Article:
Ten years ago, I was privileged to be part of Group Four of the Arkansas Conference's Connected in Christ ministry. Taking the Birkman personality assessment was a significant part of this project. Birkman identifies your usual style, your needs, your interests, and your stress behaviors. The report is generally used for leadership development, team building and conflict management. Most of the report was familiar to me - I wasn't surprised to learn I was a "blue" or learn the traits that were identified as my strengths and interests. What I had not seen before were my stressers.
Now most of us do not like to admit the things that stress us. We prefer to give the appearance of being cool, calm, and collected, especially those of us who strive for continual competence. While I found it helpful ten years ago, I had forgotten just how accurately it nailed me. Until this afternoon. My associate pastor and I were discussing our upcoming planning meeting and I mentioned the Birkman for a future retreat. I pulled out my report and there it was:
Under stress people with the Square in this quadrant:
ignore social convention
find it hard to act
see the worst possibilities
Yep, that is me. Truthfully, it would be nice if it were a description of someone else but no, not so. When faced with too many stress factors, I stand on the shore line with the tsunami coming and I do not move. If that were not enough, it also suggests I may become impatient and restless, self-protective and distracted, and overly cautious. Yes, I have been there and in the not so distant past.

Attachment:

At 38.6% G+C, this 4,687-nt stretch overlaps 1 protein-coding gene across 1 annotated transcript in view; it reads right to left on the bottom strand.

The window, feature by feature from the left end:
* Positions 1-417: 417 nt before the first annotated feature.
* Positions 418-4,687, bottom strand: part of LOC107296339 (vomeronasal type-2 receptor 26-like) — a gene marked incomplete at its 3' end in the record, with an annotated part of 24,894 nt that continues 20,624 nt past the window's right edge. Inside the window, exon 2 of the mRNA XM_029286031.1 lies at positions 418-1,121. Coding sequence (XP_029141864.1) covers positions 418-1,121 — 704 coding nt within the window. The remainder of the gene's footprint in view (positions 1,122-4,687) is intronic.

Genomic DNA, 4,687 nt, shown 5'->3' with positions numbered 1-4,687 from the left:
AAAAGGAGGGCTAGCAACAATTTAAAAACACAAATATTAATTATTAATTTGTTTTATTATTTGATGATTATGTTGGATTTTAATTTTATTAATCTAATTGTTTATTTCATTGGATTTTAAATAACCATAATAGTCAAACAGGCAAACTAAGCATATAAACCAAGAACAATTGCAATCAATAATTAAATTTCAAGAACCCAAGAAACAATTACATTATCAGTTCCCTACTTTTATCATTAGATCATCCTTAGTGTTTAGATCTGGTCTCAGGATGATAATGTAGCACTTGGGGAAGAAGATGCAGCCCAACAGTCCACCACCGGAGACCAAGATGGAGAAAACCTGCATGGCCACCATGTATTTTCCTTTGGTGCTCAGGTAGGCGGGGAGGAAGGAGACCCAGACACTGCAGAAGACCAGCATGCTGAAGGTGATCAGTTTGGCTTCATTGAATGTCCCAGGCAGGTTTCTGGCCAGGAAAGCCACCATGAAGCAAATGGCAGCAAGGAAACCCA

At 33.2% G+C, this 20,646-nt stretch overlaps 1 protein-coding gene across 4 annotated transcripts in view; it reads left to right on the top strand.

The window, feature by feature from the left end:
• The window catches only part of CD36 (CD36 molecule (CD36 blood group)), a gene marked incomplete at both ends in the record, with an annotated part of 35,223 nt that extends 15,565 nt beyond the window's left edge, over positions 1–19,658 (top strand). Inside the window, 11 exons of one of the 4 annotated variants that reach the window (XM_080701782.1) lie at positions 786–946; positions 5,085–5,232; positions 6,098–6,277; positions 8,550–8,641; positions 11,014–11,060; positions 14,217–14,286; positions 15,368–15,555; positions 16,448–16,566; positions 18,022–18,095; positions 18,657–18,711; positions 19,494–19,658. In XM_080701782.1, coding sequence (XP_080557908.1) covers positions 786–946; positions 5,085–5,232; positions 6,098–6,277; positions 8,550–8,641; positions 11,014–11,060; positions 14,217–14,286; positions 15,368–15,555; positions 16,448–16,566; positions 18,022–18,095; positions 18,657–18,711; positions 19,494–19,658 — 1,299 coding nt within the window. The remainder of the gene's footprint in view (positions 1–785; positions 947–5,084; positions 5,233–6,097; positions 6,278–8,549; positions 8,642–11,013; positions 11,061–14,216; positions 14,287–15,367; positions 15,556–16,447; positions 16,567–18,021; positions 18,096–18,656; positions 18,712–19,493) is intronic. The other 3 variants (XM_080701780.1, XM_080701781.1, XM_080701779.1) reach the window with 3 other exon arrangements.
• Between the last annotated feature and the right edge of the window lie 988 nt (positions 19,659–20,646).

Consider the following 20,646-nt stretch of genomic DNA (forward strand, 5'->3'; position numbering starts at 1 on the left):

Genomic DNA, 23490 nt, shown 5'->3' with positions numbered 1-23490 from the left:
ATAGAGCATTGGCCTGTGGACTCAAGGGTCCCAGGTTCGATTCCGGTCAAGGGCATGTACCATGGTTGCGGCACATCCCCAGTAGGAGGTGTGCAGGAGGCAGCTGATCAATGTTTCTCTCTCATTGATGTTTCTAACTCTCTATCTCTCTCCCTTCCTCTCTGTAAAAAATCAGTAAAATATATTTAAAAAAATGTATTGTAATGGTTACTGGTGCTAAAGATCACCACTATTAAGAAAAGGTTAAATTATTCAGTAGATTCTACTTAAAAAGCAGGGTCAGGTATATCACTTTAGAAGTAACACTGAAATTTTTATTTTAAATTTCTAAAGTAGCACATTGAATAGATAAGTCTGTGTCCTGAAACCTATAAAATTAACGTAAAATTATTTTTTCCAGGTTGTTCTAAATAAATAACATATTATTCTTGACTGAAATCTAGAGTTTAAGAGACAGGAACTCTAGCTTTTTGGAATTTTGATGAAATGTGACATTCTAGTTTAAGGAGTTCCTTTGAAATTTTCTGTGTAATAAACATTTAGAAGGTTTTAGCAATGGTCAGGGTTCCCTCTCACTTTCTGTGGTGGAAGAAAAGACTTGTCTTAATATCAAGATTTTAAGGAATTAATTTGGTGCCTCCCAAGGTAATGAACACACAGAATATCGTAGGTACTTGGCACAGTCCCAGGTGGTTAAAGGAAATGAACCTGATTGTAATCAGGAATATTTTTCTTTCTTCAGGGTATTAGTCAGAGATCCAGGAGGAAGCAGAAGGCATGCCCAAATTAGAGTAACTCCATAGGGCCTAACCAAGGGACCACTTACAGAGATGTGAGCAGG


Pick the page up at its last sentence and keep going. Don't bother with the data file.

The thing is not to beat yourself over the head or think the sky is falling. Everyone has stress factors and we all react to stress in different ways. Some become distrustful and domineering, others become dismissive, and some become obsessed with following rules. We are human. In this age of economic uncertainty, political polarization, and cultural changes, we are all facing stress. We see it at work, in our homes, at school, and even within the congregation. The key is developing the ability to recognize stress behaviors in ourselves and stress behaviors in others. The colleague that just dismissed you may not be reacting to you but to other situations that have nothing to do with you. For those of us in ministry, whether by vocation or service, it becomes crucial not to judge each other in stress but to find ways to help our brother or sister in Christ deal effectively with their own stess behaviors and stressers.
Fortunately, most of us have at least one person in our lives that will hold up the mirror and ask what we see. They cannot fix it - their job is to help us see our own reflection and how others are responding to it. Yes, the tsunami was coming but thankfully, my feet have finally lifted out of the sand....but truthfully, there will probably be a next time....